EIA has the US approaching total energy independence but not quite making it.
The major reason why we don’t quite make it is because the surge in oil production from fracking is expected to peak and total oil production will then resume a long-term gradual decline.
Given this projection, the conclusion is that oil imports, while lower, will have to continue indefinitely.
An article by Asjylyn Loder in Bloomberg Businessweek explains what is behind these predictions and introduces us to the Red Queen syndrome.
Wells produced by fracking behave differently than traditional wells. They are characterized by a large initial surge followed by a rapid drop off and then a more gradual but steady decline.
Production from these wells drilled into rock and shale tend to lose 60 to 70 percent of their production in the first year. This rapid decline means that if one wishes to maintain a steady supply of oil from fracking it is necessary to continue to keep drilling in order to just stay even. Thus arises the Red Queen syndrome.
The level of sustained drilling is enormous and may be reaching diminishing returns as evidence accumulates that the drilling companies started with the most promising sites, and future efforts may not be quite as productive.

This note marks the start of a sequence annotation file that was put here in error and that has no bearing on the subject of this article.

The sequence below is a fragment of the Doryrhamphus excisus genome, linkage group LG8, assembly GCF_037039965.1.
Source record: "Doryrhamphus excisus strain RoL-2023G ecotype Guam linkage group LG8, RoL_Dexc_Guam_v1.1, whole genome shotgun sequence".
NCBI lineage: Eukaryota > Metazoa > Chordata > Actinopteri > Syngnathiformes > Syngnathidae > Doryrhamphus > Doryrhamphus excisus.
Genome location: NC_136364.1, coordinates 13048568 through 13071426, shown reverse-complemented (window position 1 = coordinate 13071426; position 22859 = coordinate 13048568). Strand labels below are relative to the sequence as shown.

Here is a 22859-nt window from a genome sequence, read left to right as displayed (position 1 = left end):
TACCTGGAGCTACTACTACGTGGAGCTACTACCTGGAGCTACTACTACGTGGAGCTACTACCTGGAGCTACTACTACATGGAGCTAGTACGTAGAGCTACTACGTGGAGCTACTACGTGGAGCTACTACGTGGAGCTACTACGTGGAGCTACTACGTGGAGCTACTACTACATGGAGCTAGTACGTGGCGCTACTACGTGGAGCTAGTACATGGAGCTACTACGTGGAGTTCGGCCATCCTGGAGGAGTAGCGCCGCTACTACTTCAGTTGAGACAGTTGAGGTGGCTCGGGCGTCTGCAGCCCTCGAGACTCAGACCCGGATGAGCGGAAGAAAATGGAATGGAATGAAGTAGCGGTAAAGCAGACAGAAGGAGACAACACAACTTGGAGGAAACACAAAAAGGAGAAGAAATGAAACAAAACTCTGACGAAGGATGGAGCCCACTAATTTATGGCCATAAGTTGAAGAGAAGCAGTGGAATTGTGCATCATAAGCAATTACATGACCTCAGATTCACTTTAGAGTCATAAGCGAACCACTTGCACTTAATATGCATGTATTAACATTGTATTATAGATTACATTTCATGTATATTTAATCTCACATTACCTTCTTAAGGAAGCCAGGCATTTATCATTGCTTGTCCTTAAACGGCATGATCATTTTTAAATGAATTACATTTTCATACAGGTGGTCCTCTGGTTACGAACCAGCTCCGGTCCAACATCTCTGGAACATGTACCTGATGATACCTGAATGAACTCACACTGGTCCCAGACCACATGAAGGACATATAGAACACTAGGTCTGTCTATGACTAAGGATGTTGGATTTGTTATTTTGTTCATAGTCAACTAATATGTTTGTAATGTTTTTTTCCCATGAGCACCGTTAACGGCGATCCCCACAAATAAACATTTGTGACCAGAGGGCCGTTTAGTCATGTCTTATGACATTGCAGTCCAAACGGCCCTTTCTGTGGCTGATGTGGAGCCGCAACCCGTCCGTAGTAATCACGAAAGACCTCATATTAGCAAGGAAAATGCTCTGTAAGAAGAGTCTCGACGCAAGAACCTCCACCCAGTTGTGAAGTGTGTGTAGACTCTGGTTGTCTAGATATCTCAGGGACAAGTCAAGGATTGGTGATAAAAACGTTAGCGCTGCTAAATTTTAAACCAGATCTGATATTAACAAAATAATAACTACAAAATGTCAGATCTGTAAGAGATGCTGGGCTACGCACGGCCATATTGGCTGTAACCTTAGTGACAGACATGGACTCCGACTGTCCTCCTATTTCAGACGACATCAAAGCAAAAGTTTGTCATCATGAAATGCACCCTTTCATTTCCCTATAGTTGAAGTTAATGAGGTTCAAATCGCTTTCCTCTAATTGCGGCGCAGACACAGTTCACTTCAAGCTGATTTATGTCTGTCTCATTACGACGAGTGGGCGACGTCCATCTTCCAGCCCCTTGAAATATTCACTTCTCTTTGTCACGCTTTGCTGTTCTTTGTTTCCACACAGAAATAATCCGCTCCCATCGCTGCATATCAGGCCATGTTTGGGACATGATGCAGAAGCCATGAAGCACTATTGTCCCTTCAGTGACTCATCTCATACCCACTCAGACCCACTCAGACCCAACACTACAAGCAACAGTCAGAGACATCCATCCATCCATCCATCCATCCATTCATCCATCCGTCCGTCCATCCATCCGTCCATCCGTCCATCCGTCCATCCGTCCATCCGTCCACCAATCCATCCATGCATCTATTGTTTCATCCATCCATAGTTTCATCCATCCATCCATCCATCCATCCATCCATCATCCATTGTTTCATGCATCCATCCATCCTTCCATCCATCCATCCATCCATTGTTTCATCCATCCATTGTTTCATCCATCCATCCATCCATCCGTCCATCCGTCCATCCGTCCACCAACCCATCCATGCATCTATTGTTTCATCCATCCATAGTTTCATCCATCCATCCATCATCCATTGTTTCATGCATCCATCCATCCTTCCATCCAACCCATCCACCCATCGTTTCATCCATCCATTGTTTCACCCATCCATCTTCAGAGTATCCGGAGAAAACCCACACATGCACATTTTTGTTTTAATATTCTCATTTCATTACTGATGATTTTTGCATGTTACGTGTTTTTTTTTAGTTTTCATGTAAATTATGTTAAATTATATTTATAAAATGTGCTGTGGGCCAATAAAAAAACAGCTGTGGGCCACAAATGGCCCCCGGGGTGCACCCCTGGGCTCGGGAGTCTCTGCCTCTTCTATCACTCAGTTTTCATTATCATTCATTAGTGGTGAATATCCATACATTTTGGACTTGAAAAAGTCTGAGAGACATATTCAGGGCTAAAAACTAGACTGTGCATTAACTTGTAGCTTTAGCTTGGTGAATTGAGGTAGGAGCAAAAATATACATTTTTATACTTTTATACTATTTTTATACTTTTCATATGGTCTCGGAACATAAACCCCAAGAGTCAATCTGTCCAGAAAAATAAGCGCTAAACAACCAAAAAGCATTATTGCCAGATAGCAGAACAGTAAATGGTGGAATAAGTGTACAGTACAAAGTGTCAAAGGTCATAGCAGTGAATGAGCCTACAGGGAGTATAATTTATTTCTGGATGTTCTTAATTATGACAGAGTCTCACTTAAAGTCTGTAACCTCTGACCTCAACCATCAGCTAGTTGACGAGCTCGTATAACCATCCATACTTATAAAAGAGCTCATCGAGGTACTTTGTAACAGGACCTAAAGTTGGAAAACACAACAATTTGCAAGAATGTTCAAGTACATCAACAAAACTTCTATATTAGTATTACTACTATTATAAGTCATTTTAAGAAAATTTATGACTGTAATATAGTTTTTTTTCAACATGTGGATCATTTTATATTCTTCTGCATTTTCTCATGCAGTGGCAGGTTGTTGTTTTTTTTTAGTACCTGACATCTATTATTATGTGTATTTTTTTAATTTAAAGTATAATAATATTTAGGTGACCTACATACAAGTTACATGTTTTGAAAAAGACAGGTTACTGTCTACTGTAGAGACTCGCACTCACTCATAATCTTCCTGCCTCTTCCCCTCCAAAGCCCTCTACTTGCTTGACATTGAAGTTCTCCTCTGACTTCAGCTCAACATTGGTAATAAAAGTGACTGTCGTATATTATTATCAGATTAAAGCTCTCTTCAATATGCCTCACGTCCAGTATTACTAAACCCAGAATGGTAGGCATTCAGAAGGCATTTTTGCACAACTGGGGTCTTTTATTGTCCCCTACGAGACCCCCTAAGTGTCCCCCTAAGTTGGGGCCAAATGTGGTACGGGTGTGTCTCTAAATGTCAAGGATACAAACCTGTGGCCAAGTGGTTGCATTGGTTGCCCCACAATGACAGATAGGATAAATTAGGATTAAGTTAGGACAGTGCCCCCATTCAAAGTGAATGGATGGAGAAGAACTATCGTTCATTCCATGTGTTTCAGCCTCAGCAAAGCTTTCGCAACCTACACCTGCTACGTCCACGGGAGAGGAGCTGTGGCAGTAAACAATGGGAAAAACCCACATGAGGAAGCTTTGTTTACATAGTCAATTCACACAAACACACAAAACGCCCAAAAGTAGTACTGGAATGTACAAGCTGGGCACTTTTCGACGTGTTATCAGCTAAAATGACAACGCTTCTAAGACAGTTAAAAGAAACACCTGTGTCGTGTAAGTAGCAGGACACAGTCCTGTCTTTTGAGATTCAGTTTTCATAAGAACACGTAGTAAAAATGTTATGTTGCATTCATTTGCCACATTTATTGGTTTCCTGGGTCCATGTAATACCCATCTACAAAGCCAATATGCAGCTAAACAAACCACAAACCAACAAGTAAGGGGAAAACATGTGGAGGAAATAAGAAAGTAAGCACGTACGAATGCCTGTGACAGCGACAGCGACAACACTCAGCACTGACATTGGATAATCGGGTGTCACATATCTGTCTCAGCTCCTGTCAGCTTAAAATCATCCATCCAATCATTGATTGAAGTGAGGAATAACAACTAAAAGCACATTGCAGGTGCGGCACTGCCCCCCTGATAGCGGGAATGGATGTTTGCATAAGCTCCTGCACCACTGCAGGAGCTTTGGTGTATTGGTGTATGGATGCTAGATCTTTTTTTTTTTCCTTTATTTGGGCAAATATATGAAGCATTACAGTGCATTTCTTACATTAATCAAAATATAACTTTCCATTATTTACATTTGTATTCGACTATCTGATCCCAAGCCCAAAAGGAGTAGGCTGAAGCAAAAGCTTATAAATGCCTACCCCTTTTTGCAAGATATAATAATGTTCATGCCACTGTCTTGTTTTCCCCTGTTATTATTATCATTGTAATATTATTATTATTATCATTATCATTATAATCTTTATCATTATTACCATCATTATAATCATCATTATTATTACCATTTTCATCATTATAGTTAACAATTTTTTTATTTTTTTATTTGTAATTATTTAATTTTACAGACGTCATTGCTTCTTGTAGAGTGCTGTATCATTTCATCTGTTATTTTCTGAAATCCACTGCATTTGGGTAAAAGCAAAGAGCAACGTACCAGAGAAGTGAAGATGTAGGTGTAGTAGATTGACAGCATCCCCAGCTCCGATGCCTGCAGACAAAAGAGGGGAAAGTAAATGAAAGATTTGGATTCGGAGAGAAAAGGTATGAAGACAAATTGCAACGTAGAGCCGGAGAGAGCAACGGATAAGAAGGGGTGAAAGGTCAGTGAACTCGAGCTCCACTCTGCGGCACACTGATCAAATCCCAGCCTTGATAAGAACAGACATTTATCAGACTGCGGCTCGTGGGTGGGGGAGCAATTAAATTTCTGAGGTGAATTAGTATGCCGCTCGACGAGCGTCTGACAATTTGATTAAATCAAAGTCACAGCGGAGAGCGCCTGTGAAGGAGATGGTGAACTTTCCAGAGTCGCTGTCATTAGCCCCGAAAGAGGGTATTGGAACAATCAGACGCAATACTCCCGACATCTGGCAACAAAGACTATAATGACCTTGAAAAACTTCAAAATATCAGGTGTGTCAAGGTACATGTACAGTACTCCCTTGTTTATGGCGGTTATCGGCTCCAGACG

Loder indicates that the costs for these wells are high and vary considerably with terrain.
He also provides this illuminating breakout of the costs.
The fracking industry may yet run into environmental restrictions. It has avoided serious problems thus far, but the constant extraction of fresh water needed for this process and the large fraction that returns as waste water can be a long-term problem. Cost is also an issue. Currently around $70 per barrel is the breakeven point. If yields fall, or the cost of business increases, then drilling may decline.
Industry spokespersons will counter with the claim that fracking is still a developing technology and yields will improve and costs will go down.
We shall see. Meanwhile, the surest path to energy independence requires lowering demand.